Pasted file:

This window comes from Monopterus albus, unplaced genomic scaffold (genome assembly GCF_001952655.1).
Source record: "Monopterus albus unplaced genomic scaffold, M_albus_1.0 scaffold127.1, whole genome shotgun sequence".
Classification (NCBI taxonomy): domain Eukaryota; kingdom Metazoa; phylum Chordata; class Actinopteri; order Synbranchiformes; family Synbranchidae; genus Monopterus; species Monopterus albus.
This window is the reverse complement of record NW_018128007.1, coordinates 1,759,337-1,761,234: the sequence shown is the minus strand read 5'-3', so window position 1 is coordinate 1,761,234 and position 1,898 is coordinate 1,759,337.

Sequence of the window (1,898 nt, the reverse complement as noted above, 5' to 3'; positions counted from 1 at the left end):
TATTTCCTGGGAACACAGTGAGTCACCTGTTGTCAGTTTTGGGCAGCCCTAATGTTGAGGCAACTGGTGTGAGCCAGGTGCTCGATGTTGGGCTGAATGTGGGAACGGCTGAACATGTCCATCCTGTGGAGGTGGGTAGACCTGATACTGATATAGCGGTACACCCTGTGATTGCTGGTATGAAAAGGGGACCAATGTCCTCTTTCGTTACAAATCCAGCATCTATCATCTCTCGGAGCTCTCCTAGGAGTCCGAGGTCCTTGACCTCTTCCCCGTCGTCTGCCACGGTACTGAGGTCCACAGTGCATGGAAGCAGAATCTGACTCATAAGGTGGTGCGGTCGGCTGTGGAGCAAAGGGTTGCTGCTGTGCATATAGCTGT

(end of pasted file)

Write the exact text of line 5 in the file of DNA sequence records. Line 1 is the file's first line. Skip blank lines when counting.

Sequence of the window (1,898 nt, the reverse complement as noted above, 5' to 3'; positions counted from 1 at the left end):